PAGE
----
Yesterday, we headed back to high school to get my son’s locker assignment and books. And then he made this comment … “I don’t know why I need a locker. I never use it.”
It’s true, after years of being a sherpa in middle school where he wasn’t allowed to have a locker, Ben never quite figured out how to use a locker last year in ninth grade. It became a place where a box of tissues lived, with a mysterious combination lock for which he often forgot the combination.
So, for Ben, and for all the kids who have access to a locker, here’s a guide on what to do:
- Do use the locker assigned to you. (If you pick a random one, your lock might be cut off and your stuff removed.)
- Do take a picture of the locker number and text it to yourself and your parents, or write down the locker number and keep it in your backpack. Sometimes on that first day of school or anytime there’s a break, you might forget which one is yours.
- Do buy a combination lock. Schools often prefer the ones with the actual numbers rather than the down, up, right, left arrows or letters. It makes it easier for a trusted adult like a teacher or a parent to get in there and get your stuff and bring it to you if you should be out sick.
- Do take a picture or text the combination to yourself and your parents. Again, if you forget the combination or need to send it to a trusted adult, you’ll have it.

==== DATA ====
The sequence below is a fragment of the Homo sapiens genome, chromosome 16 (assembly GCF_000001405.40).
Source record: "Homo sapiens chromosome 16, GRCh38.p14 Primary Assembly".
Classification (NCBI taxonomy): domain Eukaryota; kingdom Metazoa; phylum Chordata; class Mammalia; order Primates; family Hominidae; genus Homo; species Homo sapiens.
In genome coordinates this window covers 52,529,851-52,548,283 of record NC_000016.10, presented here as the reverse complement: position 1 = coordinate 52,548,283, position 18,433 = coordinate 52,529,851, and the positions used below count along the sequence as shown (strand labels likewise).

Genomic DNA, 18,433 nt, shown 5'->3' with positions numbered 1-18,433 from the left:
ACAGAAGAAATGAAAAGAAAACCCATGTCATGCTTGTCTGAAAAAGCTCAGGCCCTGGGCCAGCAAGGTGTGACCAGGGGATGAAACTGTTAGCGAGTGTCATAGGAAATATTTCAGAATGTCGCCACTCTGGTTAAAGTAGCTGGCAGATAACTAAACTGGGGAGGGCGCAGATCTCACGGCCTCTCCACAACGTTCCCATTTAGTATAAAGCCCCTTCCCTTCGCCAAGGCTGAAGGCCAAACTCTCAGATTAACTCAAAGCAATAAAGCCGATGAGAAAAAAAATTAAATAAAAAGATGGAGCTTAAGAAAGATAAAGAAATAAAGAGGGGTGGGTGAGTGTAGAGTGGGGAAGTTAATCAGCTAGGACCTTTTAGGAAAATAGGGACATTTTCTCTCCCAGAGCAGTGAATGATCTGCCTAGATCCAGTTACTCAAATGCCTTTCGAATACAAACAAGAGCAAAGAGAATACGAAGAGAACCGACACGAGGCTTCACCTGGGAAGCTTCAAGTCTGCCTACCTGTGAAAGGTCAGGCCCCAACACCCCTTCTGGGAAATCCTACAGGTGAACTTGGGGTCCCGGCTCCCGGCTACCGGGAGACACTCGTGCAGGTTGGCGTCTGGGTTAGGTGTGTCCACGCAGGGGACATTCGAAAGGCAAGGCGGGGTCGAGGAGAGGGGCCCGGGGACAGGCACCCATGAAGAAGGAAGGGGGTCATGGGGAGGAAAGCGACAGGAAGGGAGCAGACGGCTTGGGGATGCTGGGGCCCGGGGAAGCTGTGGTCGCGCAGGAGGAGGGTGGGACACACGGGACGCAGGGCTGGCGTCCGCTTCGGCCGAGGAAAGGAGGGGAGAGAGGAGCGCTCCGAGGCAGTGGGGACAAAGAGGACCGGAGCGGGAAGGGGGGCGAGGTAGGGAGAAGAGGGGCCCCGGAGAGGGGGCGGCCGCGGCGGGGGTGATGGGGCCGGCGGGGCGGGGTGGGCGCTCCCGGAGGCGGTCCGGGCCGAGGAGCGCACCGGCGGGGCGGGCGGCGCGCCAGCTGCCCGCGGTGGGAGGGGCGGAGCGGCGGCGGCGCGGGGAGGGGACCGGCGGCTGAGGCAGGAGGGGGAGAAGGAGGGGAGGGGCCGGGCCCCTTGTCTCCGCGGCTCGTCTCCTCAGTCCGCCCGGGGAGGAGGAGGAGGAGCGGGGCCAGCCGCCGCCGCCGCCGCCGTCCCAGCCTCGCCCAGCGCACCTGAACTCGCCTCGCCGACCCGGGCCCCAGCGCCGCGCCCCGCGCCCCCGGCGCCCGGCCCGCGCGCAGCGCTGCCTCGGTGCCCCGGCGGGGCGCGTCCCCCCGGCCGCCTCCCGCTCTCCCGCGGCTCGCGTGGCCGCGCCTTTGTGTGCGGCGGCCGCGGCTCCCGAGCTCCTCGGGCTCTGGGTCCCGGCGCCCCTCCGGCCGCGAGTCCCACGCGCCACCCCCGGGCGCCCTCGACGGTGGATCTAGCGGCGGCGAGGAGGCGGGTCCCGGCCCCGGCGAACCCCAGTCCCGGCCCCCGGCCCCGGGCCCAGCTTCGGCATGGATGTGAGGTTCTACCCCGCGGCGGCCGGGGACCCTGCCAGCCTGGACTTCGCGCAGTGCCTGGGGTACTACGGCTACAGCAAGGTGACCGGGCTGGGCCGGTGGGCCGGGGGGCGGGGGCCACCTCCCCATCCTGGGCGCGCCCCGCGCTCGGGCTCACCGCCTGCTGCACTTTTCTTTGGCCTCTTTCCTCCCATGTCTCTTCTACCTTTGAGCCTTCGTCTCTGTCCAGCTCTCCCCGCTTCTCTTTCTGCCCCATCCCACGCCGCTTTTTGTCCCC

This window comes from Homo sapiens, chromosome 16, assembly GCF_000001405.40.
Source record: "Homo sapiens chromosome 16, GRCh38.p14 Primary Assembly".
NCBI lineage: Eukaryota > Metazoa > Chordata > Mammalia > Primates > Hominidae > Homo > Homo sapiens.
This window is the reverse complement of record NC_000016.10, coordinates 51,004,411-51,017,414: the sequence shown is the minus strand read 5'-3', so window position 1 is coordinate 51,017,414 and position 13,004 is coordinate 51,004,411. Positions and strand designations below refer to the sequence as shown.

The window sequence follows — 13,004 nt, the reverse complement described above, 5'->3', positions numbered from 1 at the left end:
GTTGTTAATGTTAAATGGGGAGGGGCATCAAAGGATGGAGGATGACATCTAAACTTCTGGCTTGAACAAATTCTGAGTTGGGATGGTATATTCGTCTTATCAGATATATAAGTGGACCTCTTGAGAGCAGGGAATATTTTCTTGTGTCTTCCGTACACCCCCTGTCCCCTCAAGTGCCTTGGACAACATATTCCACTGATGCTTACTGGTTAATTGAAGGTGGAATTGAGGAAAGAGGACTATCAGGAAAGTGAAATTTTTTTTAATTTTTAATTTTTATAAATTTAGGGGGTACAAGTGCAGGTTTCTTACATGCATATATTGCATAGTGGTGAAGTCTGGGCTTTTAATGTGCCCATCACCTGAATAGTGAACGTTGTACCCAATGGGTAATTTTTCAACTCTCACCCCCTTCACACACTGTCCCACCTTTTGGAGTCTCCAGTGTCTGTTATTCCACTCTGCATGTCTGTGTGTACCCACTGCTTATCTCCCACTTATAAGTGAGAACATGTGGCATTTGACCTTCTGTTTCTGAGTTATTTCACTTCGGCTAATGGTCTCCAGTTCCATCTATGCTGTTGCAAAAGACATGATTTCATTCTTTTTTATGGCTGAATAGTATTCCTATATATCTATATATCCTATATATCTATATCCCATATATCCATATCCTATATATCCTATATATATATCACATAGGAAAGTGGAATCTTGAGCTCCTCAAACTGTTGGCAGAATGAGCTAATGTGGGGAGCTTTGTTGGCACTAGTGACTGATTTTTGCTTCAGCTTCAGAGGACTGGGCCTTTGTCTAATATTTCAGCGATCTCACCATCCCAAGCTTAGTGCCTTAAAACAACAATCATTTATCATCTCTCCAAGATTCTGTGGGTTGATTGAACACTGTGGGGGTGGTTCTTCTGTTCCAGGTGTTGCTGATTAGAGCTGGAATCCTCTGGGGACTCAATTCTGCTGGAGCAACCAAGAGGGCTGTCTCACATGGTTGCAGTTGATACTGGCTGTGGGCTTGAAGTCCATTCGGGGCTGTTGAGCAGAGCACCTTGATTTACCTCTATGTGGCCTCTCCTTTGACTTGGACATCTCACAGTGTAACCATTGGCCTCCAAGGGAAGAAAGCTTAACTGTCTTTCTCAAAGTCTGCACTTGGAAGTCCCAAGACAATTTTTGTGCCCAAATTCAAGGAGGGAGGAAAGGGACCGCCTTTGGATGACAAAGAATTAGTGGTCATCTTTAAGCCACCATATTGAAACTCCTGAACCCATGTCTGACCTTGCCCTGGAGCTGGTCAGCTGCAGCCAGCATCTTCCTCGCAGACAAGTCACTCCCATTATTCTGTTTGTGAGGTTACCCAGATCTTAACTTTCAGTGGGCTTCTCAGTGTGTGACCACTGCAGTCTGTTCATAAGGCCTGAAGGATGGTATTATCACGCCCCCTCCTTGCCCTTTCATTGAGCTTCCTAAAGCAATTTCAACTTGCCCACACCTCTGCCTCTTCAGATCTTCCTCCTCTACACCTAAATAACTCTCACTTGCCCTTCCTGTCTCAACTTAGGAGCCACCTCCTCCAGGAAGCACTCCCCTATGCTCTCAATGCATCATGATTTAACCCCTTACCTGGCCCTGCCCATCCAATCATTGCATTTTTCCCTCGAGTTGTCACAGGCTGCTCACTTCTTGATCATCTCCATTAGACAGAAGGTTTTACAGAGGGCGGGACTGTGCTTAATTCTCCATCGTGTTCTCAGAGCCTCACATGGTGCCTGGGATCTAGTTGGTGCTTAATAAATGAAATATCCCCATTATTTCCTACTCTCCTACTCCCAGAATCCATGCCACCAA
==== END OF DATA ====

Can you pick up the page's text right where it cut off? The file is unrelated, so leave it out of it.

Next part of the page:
- Don’t keep anything of any value in your locker. Not money, not your phone. Those should be on you (with the phone turned off during school hours, of course).
- Do use your locker. Your backpack weighs way too much to be lugging it around all the time. Carry only what you need for one class or for a set of classes if they are far from your locker.
- When you get your schedule, make a plan of when you will stop by your locker. Do you have enough time after school to hit your locker one more time before the bus drives away? If not, plan on loading up everything before your last class of the day.
- Do keep emergency supplies in there. Extra notebook paper, extra pens, extra batteries if your calculator has batteries, extra feminine hygiene supplies, extra deodorant and yes, facial tissue.
- Do add hooks for hanging your backpack and coat. Make sure the hook is one of those that can hold your backpack, but be easily removed at the end of the year. Command makes some good ones.
- Add a mirror if you like, and a shelf can be helpful to create a sense of order.
Don’t have a locker? Here’s how to limit the load on your back. Remember the American Academy of Pediatrics recommends the backpack weigh no more than one-third your weight.
- Consider separate A Day and B Day bags to carry only what you need for that day and not every class on your back.
- Clean out your binders regularly and store things you’re not using right now, but might need before the midterm or final exam at home.
- Think about how much your notebooks and binders weigh and choose lighter ones if you can.
- Use a light-weight pencil bag to not have all the pencils and pens become a heavy mess at the bottom.
- Pack only what you need for class that day. Leave the rest at home.
Find more back to school tips at austin360.com/backtoschool, including ways to save money on school supplies, our school supplies comparison shopping and the 10 things you need to do before school starts.